The US ABS sector, on the other hand, has nothing else to choose from and therefore there was more interest in the product, Butler added. “At this point we do not see anything to drive more [clients] to use CMBX as a hedging tool given how poor the correlation has been,” he said.

As with CDS on ABS, dealers active in the US CDS on CMBS space are keeping their eye on developments in the CDO market. Most cash CMBS issuance is concentrated in the Triple A space, but the Triple B universe is where the greatest synthetic interest lies currently. CDO managers looking for Triple B paper are driving this demand.

“It is all driven by CDOs. When they are done buying, spreads will widen. And when they are active, spreads will tighten. Beyond this, we would need to see some credit events take place that would add some volatility into the system. Such an event would increase interest in the use of CDS on CMBS or the CMBX,” Butler said.

The CMBX index consists of the most recent 25 large CMBS deals with a deal size of over US$750m, a minimum tranche size of US$100m, a minimum weighted average life of 8.5 years and at least 10 borrowers. At launch, dealers were expecting hedge funds and money managers to emerge as a key audience for the index, which provides a way to short CMBS. Expectations were that money managers would be drawn to the high rating of the asset class and the ability to buy protection on a core long position, and that hedge funds would be attracted to trading strategies that could be built around the index.

The CMBX’s relatively weak reception since its launch this spring does not necessarily mean that its European equivalent will share the same fate. Dealers in Europe noted that in the US there is a greater consideration of risk at the bottom end of the US CMBS market and the CMBX targeted the top. More importantly, they point out, the underlying European and US CMBS markets are different.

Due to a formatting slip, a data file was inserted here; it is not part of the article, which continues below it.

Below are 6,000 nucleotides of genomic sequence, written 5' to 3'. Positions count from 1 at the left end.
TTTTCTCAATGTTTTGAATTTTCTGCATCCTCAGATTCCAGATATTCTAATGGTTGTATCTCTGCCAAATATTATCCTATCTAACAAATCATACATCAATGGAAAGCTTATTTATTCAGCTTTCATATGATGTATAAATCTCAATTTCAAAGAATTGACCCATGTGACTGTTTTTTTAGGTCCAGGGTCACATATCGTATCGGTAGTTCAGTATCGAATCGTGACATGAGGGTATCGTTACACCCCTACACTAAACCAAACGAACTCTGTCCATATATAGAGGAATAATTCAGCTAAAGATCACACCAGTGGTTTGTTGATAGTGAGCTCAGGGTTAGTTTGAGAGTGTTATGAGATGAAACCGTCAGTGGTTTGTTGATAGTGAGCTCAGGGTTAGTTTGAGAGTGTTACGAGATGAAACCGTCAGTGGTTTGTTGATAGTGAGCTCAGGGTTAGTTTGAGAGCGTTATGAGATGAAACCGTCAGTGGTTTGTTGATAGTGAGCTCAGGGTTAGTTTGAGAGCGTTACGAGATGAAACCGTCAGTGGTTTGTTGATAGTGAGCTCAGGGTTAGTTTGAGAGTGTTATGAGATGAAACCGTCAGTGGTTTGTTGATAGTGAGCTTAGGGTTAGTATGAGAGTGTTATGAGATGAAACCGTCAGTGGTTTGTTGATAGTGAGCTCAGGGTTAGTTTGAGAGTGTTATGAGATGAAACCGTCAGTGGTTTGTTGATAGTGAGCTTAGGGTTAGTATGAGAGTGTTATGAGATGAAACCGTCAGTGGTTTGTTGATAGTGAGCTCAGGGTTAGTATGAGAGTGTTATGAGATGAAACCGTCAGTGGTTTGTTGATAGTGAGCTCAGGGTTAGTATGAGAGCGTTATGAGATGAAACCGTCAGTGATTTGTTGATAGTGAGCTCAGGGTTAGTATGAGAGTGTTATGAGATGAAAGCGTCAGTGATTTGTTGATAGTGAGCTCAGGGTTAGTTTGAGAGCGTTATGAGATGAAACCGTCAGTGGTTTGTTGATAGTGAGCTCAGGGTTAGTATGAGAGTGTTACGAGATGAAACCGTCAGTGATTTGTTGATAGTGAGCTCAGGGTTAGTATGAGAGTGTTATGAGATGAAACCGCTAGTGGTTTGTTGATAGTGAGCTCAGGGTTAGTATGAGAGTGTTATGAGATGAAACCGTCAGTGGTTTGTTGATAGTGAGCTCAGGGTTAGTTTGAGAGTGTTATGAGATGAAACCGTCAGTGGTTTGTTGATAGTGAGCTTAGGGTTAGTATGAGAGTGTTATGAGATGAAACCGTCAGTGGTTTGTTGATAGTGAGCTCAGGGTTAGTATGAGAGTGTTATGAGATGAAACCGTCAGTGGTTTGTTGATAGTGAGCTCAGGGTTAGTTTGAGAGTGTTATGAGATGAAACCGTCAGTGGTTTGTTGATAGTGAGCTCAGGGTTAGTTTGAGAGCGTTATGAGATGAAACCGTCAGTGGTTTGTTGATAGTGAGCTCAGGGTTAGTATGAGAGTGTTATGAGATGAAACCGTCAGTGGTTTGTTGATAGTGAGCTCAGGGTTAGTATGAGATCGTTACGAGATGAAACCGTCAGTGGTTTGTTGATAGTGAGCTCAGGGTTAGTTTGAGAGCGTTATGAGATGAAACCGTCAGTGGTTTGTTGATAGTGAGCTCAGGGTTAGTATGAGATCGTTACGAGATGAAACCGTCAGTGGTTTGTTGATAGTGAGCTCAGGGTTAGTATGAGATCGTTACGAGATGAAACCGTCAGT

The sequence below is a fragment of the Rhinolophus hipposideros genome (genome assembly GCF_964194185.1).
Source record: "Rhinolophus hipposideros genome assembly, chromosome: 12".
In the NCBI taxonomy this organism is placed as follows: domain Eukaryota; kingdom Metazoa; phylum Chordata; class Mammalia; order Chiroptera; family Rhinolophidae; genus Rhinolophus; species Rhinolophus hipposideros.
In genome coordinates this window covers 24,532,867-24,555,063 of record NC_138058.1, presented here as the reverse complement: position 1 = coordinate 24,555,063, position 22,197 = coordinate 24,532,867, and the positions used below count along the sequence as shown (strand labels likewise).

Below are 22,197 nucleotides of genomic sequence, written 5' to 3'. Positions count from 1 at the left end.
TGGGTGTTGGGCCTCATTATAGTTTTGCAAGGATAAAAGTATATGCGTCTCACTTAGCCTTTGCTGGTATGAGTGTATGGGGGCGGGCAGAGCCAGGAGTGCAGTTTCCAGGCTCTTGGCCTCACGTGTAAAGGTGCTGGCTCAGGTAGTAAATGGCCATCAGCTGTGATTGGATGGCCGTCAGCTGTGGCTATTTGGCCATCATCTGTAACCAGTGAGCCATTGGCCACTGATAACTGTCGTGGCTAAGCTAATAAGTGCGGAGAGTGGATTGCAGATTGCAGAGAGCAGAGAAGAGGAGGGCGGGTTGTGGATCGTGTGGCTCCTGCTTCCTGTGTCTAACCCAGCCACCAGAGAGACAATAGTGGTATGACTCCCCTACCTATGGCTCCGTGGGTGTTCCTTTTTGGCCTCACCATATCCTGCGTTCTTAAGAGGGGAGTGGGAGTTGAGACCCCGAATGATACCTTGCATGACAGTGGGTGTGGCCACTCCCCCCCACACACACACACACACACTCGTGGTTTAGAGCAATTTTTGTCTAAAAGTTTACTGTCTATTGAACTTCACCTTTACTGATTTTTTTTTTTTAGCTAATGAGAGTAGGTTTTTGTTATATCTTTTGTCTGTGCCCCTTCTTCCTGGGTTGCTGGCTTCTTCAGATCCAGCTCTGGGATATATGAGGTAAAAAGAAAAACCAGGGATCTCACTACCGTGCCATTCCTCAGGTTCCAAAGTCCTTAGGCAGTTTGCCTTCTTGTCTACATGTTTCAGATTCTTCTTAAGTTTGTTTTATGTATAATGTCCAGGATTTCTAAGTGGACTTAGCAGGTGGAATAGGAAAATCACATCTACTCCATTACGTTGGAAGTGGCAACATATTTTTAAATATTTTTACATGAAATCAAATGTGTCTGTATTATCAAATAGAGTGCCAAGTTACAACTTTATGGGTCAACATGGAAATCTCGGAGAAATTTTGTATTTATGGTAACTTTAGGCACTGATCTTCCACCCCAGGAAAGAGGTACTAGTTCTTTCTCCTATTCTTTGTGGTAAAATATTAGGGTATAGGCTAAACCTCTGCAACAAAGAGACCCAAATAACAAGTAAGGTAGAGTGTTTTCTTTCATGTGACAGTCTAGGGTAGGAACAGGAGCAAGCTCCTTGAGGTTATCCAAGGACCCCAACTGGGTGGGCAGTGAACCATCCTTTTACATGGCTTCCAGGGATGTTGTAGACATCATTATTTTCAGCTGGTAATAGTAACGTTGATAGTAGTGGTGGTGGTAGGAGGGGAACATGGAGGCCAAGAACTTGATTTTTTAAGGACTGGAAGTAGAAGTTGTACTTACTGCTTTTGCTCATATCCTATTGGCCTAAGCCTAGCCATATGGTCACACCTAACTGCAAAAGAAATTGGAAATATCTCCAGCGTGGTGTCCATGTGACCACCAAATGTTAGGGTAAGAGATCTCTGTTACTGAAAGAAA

Most US CMBS deals are granular in the way that they are structured. In Europe, by comparison, CMBS loans tend to be larger and less granular because the market is less mature. The European CMBS market, while growing fast, is still significantly smaller than its US counterpart.

What an investor is getting from CMBS in Europe and the US also differs. European CMBS do not trade with call protection on the underlying, so deals tend to have shorter maturities. Less homogeneous, single-dealer placed CMBS deals populate Europe’s less transparent CMBS market, and European cash CMBS assets tend to roll quarterly, while US assets roll monthly.

Few dealers have executed more than a couple of dozen single reference obligation CDS on CMBS trades in the European market, but it is becoming more active. The June release of a revised International Swaps and Derivatives Association (ISDA) template for credit derivatives on ABS with cash or physical settlement has helped boost activity in CDS on CMBS in Europe, officials say.

The relative inactivity in Europe’s single name CDS on CMBS space is not necessarily a hindrance to the creation of a European CDS on CMBS index.

Europe’s CDS on CMBS market will follow the development of the cash CMBS market, Ford said. Originating conduits are expected to step in as buyers of protection as they ramp up portfolios before a securitisation and as sellers of protection after they sell a deal.

Later this month, Barclays Capital, Citigroup and Markit plan to send to the group of eight dealers that have been contributing test pricing for a European CMBS index a documentation proposal for a European CDS on CMBS index.

A timetable for launching a European CDS on CMBS index has not yet been established, but a realistic target would be sometime in early 2007.

“The product that is proposed [this month] won’t be the same one that [market participants] have contributed test prices on, but it will have a number of similarities,” Ford said, noting that dealers continue to contribute those prices as the numbers give the market a data history.

“The original product that we started with was simple, and then it went through a number of radical changes and it became much more complicated, but now we have reverted to something more simplistic to ensure the broadest possible product acceptance,” he added.

Earlier incarnations of the index had no specified underlying reference pool. Instead, they had a synthetic underlying structure that referenced unspecified assets that fell into a certain set of criteria. “We need specified assets. We need to reference the real world,” Ford said.